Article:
Many builders rely on torque wrench readings as the absolute gospel; you set the wrench to a predetermined value and when it goes “click” the fastener is properly preloaded. But that’s often not the case, as irregularities in the threads, the spot face and the fastener lubricant itself can cause friction. Ergo, a portion of the energy thought to be preloading a fastener is actually expended overcoming friction. Moreover, this disparity can vary from fastener to fastener, and when adjacent fasteners are preloaded unevenly (as is often the case with head and main bolts or studs) it can actually distort a cylinder bore and affect optimum piston ring sealing or the main caps and affect bearing clearances.

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It is possible to mitigate the disparities served up by the lubricant and thread anomalies through torqueing, loosening and then re-torqueing a fastener through multiple cycles – sometimes up to eight or more times – to “burnish” the threads, spot face and overcome lubricant friction. But this is obviously a time-consuming task that costs any professional money and not very accurate in the end.

ARP has done extensive testing of fastener preloads using sophisticated computer-controlled equipment and determined how oil, moly, EPL, “peanut butter,” and other substances perform. They have documented substantial differences in how much actual preload is transferred to the fastener, and how many cycles it takes to normalize.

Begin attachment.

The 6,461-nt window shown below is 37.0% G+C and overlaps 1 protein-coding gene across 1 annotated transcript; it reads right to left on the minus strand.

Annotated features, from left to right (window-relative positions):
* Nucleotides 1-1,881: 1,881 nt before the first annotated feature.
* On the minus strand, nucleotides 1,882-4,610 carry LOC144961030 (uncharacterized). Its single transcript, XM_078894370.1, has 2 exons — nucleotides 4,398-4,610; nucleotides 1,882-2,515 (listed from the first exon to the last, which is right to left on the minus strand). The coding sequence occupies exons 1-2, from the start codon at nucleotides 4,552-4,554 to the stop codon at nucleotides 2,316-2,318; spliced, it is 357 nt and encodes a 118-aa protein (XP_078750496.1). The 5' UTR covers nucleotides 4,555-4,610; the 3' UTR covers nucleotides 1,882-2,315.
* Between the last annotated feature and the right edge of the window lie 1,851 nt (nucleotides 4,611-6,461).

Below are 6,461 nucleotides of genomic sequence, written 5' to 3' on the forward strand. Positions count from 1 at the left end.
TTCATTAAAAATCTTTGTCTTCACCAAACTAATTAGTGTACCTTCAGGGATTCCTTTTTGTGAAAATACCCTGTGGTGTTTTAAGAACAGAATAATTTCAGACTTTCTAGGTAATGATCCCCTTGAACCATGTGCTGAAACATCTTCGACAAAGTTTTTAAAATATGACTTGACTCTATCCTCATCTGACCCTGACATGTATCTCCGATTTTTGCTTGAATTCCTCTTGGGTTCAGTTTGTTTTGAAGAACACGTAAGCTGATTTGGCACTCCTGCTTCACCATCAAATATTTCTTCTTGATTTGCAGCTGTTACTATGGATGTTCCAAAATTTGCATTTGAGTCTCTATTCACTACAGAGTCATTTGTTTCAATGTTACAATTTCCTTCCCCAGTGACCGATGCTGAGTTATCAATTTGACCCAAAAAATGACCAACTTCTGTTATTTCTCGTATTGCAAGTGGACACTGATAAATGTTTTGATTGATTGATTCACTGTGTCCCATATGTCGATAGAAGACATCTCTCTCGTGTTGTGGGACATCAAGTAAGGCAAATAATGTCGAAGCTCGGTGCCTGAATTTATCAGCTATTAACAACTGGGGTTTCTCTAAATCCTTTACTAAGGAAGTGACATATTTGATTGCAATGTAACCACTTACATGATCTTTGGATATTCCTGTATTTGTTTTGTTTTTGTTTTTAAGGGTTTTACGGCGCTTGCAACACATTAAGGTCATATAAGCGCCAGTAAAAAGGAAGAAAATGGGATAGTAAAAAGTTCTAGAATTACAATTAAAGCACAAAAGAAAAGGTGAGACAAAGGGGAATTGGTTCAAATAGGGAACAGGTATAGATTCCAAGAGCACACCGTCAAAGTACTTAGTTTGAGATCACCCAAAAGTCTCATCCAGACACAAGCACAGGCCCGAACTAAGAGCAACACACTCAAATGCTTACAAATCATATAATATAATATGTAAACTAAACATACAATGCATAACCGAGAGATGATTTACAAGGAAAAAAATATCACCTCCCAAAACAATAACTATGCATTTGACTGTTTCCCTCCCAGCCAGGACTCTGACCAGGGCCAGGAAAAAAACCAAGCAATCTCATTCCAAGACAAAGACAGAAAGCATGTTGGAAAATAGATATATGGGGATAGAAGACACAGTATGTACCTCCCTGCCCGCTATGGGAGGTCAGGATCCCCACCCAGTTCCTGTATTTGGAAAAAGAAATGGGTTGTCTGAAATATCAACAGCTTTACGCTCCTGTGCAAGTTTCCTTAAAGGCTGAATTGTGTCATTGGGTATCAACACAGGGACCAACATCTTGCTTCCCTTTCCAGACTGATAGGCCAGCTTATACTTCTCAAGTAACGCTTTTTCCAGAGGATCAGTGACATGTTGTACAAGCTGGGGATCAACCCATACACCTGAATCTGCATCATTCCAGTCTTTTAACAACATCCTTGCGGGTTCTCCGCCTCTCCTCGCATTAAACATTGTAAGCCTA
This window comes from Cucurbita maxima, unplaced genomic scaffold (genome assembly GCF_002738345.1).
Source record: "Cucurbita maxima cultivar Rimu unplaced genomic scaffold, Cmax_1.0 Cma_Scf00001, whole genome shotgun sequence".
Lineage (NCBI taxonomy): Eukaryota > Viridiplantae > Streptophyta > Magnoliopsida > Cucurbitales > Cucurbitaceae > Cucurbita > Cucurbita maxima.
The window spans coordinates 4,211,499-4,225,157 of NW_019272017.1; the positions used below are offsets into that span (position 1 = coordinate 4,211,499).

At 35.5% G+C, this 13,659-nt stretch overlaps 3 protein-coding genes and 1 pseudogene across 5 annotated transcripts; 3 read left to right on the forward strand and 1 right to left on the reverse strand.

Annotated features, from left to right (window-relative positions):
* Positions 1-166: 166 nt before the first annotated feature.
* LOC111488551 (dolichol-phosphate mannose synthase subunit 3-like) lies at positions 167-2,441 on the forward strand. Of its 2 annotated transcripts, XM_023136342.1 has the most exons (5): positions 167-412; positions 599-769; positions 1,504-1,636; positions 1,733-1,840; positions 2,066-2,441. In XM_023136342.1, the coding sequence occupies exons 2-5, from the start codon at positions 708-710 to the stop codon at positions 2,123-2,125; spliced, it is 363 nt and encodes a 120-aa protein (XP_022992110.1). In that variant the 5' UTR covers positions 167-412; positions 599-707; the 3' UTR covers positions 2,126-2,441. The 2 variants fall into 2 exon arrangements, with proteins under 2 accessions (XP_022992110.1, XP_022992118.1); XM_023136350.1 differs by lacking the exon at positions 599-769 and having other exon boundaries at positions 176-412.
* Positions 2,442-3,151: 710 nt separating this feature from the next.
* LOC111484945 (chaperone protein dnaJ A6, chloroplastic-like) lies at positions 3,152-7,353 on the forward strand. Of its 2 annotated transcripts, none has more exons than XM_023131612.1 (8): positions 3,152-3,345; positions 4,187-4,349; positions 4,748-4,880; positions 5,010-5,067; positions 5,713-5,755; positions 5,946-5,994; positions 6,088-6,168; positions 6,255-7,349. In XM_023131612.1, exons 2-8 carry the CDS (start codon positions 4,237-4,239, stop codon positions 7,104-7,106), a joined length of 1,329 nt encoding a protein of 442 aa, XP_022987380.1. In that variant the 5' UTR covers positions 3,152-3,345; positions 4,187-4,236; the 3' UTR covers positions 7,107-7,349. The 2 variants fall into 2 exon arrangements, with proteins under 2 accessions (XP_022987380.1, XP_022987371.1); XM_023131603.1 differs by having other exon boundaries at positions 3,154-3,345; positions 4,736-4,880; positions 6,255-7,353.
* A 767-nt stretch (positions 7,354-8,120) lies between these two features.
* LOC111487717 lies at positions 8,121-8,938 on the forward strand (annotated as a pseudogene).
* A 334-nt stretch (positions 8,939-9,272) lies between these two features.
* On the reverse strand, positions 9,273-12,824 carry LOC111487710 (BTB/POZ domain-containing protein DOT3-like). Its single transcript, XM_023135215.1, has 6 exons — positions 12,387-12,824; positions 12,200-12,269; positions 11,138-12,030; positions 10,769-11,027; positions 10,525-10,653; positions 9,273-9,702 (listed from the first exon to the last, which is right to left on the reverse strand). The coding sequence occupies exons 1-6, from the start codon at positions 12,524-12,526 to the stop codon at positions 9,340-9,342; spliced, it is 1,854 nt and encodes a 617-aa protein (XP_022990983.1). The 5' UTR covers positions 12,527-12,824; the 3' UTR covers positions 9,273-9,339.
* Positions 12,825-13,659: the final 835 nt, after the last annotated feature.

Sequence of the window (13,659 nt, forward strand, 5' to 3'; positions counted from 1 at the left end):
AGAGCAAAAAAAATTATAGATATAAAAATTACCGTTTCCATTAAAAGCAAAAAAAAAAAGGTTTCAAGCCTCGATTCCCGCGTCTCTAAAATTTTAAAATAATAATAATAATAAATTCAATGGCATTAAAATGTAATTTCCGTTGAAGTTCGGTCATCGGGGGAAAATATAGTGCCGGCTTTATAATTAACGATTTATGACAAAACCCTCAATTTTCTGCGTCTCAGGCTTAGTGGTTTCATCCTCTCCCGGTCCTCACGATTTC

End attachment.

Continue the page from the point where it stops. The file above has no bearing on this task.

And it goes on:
On the first pull of the torque wrench, oil can have a disparity of some 25% from desired preload to actual preload.

As a result of years of testing, ARP has developed its Ultra-Torque fastener lubricant. It’s proven to deliver 95-100% of the desired preload on the first (and any subsequent) pull. This is a boon to professionals seeking to do the best possible job without wasted motion.

It’s good practice to have torque wrenches calibrated periodically. They should always be handled carefully, as they are delicate instruments and should never be tossed around or used like a breaker bar to loosen fasteners.

When applying any fastener lubricant it’s important to do more than just the threads. The area under the head of a bolt or nut, as well as the threads, should be well lubricated.